Battery Charger (20A Max)

A convenient, low-cost, and space-efficient battery charger that works with lithium & lead-acid (AGM) auxiliary batteries.

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4. Charge From A Generator

Connecting to a portable generator is another way to charge a camper van battery. Most generators require either gasoline or propane (LPG) to run. Generators are convenient because you don’t need to rely on sunlight or drive a certain distance to function. As long as you have gas or propane, the generator will provide ample power to send a charge.

However, portable generators are not popular within the camper van community because they can be loud when turned on. We wouldn’t want to be wild camping in a pristine, quiet setting only to have the moment ruined by a noisy generator humming in the background. Some campgrounds do not allow the use of generators because of their noise. If they aren’t prohibited, we doubt your neighbors would enjoy hearing your generator churning out power.

But generators can be helpful in emergencies. So, for some, carrying a small portable generator, like the recommendation below, can help provide power as a last resort.

How We Charge The Leisure Batteries In Our Camper Van

Having sufficient power to run our electronics is critical. Because we work remotely, we value power reliability and cannot afford our batteries to run out of charge. That is why we set up our van’s electric system to charge our leisure batteries in three ways.

1. Solar Panels (360 Watts)

We have two 180W solar panels on our van’s roof and direct the power through our Victron charge controller to the leisure batteries. On a long and sunny day, we can put as much as 1.8kWh back into our batteries. On average, our solar panels provide roughly 60% of the total power used to charge our batteries.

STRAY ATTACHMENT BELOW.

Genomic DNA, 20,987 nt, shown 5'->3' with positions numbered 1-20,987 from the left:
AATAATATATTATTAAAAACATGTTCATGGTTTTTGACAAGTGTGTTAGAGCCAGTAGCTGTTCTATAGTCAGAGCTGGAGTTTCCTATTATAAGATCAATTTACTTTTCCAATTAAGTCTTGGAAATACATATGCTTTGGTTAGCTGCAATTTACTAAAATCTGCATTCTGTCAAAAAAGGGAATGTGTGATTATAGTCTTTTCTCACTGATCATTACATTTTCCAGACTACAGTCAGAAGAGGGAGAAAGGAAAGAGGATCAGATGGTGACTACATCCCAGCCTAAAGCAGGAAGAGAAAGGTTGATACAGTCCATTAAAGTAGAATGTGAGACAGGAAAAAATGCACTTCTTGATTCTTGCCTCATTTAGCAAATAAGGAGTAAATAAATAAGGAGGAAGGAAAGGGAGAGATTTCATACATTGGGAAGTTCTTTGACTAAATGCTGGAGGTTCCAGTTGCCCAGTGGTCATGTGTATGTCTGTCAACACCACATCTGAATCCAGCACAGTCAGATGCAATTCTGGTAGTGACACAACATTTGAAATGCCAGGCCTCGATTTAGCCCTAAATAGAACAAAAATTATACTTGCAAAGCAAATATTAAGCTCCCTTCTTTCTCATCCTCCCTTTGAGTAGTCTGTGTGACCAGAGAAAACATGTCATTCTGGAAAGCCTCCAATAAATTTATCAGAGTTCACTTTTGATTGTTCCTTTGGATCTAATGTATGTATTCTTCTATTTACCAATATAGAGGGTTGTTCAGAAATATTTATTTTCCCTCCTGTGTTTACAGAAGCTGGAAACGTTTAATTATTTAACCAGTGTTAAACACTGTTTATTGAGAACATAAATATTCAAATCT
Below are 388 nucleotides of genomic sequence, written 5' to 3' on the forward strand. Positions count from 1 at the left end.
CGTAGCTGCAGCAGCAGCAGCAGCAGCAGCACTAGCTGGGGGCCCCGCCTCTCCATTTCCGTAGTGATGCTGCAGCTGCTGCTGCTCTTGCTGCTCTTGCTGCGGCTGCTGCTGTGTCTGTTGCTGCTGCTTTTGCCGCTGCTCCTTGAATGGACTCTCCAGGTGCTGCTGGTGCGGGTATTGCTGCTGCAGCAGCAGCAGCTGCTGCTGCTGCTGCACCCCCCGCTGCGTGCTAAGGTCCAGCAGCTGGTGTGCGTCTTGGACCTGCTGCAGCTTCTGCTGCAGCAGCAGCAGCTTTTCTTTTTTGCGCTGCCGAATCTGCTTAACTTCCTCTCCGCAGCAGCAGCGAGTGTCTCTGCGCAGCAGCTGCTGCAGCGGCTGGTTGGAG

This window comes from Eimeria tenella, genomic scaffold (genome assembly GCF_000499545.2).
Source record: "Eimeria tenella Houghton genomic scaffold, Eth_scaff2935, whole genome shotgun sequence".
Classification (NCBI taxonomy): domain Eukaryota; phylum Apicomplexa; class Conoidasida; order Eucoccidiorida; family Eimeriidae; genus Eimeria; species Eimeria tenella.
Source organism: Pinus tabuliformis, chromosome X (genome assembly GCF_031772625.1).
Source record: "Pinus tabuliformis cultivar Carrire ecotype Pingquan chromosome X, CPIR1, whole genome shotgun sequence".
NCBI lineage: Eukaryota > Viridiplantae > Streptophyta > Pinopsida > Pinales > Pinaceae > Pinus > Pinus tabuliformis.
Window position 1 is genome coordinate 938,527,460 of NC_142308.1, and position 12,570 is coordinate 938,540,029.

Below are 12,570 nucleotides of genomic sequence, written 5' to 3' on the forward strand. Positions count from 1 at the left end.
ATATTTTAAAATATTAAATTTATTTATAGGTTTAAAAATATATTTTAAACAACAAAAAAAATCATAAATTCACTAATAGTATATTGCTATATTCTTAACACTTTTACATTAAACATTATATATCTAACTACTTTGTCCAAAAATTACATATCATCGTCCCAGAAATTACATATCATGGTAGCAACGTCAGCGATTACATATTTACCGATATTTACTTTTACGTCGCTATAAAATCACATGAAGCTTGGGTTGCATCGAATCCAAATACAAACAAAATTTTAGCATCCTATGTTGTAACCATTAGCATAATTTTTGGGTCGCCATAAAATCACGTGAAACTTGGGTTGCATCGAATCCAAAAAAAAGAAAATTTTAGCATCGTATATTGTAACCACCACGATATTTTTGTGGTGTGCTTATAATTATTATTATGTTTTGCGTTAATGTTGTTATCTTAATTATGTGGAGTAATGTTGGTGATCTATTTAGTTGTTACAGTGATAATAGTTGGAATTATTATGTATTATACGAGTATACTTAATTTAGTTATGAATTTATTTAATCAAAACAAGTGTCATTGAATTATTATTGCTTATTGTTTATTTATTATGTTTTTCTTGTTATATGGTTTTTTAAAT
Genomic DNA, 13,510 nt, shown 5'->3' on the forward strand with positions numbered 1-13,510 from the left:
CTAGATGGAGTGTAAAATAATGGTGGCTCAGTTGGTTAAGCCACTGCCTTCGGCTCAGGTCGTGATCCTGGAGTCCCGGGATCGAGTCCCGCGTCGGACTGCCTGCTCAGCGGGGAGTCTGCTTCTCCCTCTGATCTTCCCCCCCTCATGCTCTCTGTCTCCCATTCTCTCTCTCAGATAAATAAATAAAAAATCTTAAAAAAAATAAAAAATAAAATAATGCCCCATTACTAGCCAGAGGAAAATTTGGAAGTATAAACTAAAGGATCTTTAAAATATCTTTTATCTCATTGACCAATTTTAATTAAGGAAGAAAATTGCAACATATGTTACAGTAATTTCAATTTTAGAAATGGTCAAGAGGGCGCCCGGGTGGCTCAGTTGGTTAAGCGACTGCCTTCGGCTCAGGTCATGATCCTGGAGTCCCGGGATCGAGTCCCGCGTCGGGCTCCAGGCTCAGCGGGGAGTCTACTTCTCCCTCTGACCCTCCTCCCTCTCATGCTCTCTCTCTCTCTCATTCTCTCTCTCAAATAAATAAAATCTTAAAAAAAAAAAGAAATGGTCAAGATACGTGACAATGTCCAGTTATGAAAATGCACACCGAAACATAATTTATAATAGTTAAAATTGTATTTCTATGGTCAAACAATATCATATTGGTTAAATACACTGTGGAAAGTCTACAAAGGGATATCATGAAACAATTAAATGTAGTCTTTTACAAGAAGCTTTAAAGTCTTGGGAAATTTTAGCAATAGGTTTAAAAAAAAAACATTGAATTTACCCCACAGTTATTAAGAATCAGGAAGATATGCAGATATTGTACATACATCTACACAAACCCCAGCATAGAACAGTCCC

2. Victron DC-DC Charger (30 Amps)

The second way we charge our batteries is by connecting the batteries to the van’s alternator through a DC-DC charger. We opted for the DC charger instead of the cheaper split charge relay because our lithium (LiFePO4) leisure batteries are a different chemistry than our AGM starter battery. If you have lithium batteries, use a DC-DC charger instead of a split charge relay.

The DC-DC charger works excellently when the solar panels are in the shade and cannot supply sufficient power to our batteries. But with the DC charger, our batteries can still be charged back to full after just a few hours of driving. On average, the DC charger provides roughly 25% of the total power we put in to our batteries.

Victron | DC-DC Charger (30A)

Charge your leisure batteries quickly with Victron's 30A DC-DC charger (up to 360W). Works great for both lithium and AGM batteries. But the highlight is the charger's Bluetooth connectivity, which pairs with Victron's UX-friendly smartphone app.

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We earn a commission if you purchase, at no additional cost to you.

3. Victron Inverter/Charger (2000 Watts)

The third way we charge our leisure batteries is by connecting to shore power with our inverter/charger. When plugged in, our Victron inverter can put ~750Wh of power back into our batteries each hour. However, because our solar panels and DC-DC charger already do an excellent job keeping our batteries charged, shore power only provides roughly 5% of our power charging needs.

Victron | 2000W Inverter & Charger

We love our Victron 2000W Multiplus. It's built tough, and we've had no issues during our 65,000 miles to Argentina. This unit powers our Instant Pot, water kettle, hair dryer, and toaster oven. This inverter will also charge the batteries when connected to shore power.

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If keeping your batteries charged is as vital to you as it is for us, we can’t stress enough the importance of implementing at least three ways to charge a camper van battery. Doing so ensures you will have sufficient power throughout your van life journey.

If budget is a concern, skip shore power charging and focus instead on solar and alternator charging solutions. These two methods will be where most of your power comes from.

If you have any other battery charging-related questions, be sure to post a common in the section below.

Happy building!